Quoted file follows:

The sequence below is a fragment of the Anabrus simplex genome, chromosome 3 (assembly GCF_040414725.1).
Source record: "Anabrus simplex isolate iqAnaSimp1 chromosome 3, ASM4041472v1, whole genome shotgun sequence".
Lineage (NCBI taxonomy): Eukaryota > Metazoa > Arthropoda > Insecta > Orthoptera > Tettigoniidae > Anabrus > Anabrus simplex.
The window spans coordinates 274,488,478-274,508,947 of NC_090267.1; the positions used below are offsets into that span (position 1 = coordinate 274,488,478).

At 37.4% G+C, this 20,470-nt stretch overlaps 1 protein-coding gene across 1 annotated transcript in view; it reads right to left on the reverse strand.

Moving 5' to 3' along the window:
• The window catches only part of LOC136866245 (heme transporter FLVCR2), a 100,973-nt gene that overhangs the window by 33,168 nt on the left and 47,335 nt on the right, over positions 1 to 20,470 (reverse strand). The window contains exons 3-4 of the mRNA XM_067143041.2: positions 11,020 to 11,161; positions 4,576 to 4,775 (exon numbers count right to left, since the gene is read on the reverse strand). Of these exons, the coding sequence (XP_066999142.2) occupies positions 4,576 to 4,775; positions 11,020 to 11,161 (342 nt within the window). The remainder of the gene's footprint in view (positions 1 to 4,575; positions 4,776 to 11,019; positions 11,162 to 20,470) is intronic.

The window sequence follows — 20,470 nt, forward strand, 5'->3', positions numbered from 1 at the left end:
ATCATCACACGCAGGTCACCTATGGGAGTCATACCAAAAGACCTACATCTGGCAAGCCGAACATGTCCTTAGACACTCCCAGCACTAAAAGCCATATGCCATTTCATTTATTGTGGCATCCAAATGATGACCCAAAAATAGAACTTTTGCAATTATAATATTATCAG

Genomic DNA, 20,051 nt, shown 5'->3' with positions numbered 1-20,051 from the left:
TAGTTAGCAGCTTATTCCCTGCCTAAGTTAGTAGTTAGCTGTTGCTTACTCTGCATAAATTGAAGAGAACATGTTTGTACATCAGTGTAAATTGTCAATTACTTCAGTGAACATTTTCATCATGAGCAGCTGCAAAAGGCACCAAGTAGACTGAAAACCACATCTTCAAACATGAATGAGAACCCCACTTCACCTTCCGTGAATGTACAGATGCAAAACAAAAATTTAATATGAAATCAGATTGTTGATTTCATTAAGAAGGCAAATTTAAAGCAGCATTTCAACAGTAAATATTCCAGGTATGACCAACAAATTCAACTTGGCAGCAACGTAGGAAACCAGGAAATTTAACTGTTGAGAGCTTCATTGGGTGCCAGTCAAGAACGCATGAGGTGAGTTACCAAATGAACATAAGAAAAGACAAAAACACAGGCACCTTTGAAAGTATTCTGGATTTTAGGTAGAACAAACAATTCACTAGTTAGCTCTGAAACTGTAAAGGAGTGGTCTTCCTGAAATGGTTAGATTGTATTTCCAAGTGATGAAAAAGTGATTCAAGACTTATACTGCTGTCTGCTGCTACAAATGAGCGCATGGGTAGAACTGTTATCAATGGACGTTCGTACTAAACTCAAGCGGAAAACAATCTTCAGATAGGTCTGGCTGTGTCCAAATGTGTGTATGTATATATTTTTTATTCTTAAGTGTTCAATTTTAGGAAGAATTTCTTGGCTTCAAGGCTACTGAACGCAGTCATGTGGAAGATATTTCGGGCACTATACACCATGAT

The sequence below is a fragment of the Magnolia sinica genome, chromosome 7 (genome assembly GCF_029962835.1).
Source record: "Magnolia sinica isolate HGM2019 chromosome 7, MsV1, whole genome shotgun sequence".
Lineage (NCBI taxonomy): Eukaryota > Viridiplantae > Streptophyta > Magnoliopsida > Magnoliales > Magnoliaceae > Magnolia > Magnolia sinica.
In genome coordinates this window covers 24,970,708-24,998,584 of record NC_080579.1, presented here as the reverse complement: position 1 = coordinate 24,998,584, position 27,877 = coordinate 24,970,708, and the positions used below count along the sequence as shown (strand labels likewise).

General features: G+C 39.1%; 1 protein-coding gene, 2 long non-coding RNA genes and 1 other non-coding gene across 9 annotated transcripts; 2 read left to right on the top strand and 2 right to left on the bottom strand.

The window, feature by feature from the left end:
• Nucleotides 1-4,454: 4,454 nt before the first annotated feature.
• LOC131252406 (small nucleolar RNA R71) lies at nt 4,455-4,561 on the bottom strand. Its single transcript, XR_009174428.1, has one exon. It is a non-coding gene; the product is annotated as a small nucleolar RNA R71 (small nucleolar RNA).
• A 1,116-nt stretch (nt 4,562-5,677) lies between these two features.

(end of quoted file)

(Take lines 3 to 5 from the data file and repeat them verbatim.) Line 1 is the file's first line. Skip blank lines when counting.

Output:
Lineage (NCBI taxonomy): Eukaryota > Metazoa > Arthropoda > Insecta > Orthoptera > Tettigoniidae > Anabrus > Anabrus simplex.
The window spans coordinates 274,488,478-274,508,947 of NC_090267.1; the positions used below are offsets into that span (position 1 = coordinate 274,488,478).

At 37.4% G+C, this 20,470-nt stretch overlaps 1 protein-coding gene across 1 annotated transcript in view; it reads right to left on the reverse strand.